Lecture 13: Brainstem and Cranial Nerves Flashcards Preview

Neuroanatomy and Medical Neuroscience > Lecture 13: Brainstem and Cranial Nerves > Flashcards

Flashcards in Lecture 13: Brainstem and Cranial Nerves Deck (12):

What is special about the relationship between olfactory stimuli and the limbic system, regarding the neuroanatomy?

Compared to other sensory systems, the olfactory pathway does not relay in the thalamus, but has a direct projection to the amygdala, via the lateral olfactory stria.


Regarding the visual pathway, what is a likely diagnosis in cases of lesions to Meyer's loop?

A contralateral superior quadrantanopia.


Name the three cranial nerves involved in eye movements. Which muscles are innervated by theye nerves? Name autonomic functions involved in theye nerves.

Oculomotor nerve (III), trochlear nerve (IV) and the abducens nerve (V). CNIII is involved in the parasympathetic pupil constriction. CNIV innervates the superior oblique muscle, resulting in intorsion of the eye. CNV innervates the lateral rectus, resulting in eye abduction. CNIII innervates the remaining muscles for eye movement.


Name the three subdivisions of the trigeminal nerve. Which parts of the face are related to the respective subdivisions?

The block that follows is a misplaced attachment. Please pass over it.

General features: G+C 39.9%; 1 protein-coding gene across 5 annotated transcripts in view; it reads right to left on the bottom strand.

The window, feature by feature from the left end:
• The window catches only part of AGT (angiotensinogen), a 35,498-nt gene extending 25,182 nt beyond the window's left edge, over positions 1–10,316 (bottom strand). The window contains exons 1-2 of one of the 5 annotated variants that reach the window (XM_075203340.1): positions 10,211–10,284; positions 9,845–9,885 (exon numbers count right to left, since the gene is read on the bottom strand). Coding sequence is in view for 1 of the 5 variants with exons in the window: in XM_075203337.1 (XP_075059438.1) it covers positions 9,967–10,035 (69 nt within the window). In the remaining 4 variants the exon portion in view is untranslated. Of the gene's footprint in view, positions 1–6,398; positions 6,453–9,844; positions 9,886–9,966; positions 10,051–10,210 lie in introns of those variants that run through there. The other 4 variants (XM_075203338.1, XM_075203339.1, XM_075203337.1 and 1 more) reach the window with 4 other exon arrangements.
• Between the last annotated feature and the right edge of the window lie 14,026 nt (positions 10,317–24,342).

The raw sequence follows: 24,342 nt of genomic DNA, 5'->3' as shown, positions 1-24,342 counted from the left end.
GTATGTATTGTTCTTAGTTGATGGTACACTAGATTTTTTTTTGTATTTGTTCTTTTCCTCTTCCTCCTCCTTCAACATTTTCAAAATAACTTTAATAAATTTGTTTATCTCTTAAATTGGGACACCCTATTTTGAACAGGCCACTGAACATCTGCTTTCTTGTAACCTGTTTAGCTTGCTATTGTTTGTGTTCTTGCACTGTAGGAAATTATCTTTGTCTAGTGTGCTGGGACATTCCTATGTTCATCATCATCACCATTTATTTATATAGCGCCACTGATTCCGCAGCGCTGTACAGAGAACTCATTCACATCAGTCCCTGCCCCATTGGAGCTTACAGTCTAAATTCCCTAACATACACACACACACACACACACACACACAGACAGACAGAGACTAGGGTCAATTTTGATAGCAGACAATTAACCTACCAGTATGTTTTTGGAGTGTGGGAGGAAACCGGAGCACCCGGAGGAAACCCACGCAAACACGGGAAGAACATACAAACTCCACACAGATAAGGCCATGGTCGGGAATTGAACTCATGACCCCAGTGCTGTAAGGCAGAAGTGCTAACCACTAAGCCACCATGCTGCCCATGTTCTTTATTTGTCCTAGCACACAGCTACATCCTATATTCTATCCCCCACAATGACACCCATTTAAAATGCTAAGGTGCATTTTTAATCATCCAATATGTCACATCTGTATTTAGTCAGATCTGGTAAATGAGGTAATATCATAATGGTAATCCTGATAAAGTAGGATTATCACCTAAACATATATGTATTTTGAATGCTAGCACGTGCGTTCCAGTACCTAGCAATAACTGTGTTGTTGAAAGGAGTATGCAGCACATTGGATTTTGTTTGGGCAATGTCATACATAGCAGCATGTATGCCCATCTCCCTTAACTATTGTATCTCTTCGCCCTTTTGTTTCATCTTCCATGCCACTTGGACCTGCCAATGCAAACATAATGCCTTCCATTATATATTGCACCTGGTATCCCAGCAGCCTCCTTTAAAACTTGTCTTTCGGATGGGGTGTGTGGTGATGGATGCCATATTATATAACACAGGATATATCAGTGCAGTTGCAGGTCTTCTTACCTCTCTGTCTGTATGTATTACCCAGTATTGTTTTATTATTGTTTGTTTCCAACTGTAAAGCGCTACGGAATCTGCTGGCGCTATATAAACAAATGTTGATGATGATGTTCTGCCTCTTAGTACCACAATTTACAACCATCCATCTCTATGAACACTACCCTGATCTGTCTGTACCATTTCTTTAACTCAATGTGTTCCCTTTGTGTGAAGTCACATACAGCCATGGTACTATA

The ophthalmic division (V1): the upper portion of the face, going down to the nose.
The maxillary division (V2): the middle portion of ghr face reaching from the cheeks to the upper lip.
The mandibular divisiom (V3): the lower part of the face reaching from the lower lip to the chin, including the jaw.


Which cranial nerve is related to sensation (not taste!) of the anterior two thirds of the tongue? Which nerve is related to the remaining part?

The trigeminal nerve. The remaining part is related to the glossopharyngeal nerve.


Name the motor, parasympathetic and visceral sensory functions of CNVII.

Motor: innervation of muscles for facial expression and other less important muscles.
Parasympathetic: lacrimal glands and salivary glands (except for parotid).
Visceral sensory: taste sensation of anterior two thirds of the tongue.


Name the target of the taste sensation pathway, as well as the relevant nucleus in the brainstem.

The insula cortex. The rostral solitary nucleus.


Describe the typical symptoms seen in lesions of CNVII. How do these symptoms differ from upper motor neuron lesions?

Lesions of the facial nerve typically lead to a complete contralateral paralysis of one side of the face. An upper motor neuron lesion will typically spare the forehead, due to bilateral cortical innervation.


Name parasympathetic, visceral and motor functions of the glossopharyngeal nerve.

Innervation of the parotid gland (salivate), baroception and chemoception of carotid body, taste and somatic sensation of the posterior one third of the tongue and innervation of stylopharyngeus muscle (swallowing and talking).


Name parasympathetic, visceral and motor functions of the vagus nerve.

Innervation of pharyngeal (swallowing and gag reflex) and laryngeal muscles (voice), innervation of heart, lungs and digestive system, taste sensation from epiglottis and pharynx and baro-/chemoception of aortic arch.


Name the functions of CNXI.

Innervation of the sternomastoid and part of the trapezius muscle.


Name the function of CNXII.

Innervation of tongue muscles except for palatoglossus.